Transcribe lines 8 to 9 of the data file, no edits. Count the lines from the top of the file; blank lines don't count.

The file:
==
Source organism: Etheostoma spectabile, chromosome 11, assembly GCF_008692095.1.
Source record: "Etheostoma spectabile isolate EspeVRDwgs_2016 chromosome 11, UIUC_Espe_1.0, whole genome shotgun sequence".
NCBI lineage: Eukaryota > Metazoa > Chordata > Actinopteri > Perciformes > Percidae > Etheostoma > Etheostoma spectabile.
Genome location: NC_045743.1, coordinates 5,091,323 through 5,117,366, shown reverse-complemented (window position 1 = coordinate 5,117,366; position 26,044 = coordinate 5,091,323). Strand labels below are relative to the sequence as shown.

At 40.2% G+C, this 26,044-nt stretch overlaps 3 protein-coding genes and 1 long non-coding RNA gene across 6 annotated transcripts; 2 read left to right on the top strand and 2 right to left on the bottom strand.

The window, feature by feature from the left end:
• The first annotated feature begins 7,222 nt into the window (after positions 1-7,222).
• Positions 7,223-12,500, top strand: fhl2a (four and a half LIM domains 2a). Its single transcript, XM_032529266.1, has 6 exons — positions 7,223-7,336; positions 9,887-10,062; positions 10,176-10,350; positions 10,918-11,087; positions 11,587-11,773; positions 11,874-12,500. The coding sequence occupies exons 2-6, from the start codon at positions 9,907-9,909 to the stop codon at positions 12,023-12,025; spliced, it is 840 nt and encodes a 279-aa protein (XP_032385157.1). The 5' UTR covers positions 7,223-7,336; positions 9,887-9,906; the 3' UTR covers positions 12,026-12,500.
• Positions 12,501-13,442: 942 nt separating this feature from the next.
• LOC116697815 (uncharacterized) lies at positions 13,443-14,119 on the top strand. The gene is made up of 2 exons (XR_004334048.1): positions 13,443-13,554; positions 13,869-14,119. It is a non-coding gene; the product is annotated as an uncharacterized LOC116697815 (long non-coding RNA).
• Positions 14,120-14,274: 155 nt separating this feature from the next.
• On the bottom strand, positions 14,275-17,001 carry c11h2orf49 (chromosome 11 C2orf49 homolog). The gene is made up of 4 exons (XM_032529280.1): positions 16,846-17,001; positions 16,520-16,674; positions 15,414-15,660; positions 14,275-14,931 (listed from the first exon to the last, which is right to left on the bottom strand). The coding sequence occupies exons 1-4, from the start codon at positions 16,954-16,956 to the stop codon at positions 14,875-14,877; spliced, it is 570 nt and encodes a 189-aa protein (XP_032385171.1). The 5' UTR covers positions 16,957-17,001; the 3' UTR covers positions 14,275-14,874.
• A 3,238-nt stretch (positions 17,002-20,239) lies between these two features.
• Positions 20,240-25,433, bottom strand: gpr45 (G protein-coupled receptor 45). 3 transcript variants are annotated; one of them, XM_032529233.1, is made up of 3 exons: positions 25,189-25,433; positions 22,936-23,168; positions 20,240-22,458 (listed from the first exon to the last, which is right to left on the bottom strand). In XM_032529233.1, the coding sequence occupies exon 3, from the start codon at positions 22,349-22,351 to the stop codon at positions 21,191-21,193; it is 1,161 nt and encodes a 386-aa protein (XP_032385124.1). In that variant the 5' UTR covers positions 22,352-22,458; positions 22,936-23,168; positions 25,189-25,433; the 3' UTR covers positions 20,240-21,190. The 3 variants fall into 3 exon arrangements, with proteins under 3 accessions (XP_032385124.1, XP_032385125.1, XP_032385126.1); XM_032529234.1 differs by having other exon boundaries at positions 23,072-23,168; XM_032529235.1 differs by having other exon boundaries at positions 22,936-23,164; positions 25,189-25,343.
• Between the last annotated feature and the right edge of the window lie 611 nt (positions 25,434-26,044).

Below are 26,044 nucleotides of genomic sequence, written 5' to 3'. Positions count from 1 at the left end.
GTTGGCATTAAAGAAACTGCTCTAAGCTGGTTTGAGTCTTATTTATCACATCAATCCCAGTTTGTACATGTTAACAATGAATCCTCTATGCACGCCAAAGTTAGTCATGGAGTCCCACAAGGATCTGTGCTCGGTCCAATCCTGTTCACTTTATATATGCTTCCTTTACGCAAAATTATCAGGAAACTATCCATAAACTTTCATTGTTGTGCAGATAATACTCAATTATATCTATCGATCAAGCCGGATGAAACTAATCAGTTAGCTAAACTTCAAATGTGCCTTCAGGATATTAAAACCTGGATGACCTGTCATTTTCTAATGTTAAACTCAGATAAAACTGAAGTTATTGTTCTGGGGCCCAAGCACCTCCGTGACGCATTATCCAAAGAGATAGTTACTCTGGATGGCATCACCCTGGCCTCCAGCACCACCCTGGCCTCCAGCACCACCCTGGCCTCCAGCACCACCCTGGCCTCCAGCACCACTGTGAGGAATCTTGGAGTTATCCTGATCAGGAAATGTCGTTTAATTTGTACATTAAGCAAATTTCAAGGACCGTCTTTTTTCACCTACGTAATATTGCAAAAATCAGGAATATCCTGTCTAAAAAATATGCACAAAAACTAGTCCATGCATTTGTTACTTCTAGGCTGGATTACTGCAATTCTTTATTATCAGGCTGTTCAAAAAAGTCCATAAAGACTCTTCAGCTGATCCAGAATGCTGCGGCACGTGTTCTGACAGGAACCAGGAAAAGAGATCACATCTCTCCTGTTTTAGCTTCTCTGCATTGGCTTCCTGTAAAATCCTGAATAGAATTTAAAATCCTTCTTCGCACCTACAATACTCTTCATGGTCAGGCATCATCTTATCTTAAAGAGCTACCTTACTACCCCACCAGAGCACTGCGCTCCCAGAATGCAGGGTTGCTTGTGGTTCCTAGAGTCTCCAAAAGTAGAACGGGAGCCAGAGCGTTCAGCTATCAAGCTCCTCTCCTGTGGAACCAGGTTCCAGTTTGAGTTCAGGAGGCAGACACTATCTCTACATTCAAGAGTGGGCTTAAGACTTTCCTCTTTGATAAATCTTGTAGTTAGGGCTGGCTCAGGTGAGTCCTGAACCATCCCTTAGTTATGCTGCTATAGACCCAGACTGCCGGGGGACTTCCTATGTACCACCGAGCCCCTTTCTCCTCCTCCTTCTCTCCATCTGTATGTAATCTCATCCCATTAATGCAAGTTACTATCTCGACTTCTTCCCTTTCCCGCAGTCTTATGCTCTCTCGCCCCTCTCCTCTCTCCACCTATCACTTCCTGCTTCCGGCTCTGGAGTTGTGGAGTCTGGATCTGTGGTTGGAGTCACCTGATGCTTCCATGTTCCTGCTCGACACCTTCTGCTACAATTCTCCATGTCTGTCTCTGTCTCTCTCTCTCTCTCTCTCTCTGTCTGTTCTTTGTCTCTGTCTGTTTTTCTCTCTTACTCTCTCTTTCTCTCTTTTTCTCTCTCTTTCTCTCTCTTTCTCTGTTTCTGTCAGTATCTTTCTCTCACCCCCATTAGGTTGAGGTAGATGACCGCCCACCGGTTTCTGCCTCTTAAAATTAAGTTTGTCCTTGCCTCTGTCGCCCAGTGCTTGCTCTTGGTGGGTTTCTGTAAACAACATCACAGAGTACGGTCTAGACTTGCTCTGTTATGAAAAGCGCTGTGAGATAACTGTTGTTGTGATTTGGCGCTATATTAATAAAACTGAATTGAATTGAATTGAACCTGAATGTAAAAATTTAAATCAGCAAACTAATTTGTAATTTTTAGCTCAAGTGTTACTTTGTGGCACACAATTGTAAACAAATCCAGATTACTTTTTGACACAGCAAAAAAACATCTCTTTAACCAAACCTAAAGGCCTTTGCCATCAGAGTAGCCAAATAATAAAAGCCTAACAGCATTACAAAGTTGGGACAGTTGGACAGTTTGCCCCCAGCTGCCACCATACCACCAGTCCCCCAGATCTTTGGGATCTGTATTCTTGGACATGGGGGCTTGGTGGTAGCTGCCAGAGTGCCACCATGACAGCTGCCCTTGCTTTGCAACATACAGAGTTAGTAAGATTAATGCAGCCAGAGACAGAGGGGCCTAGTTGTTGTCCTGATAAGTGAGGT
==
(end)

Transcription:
• Positions 7,223-12,500, top strand: fhl2a (four and a half LIM domains 2a). Its single transcript, XM_032529266.1, has 6 exons — positions 7,223-7,336; positions 9,887-10,062; positions 10,176-10,350; positions 10,918-11,087; positions 11,587-11,773; positions 11,874-12,500. The coding sequence occupies exons 2-6, from the start codon at positions 9,907-9,909 to the stop codon at positions 12,023-12,025; spliced, it is 840 nt and encodes a 279-aa protein (XP_032385157.1). The 5' UTR covers positions 7,223-7,336; positions 9,887-9,906; the 3' UTR covers positions 12,026-12,500.
• Positions 12,501-13,442: 942 nt separating this feature from the next.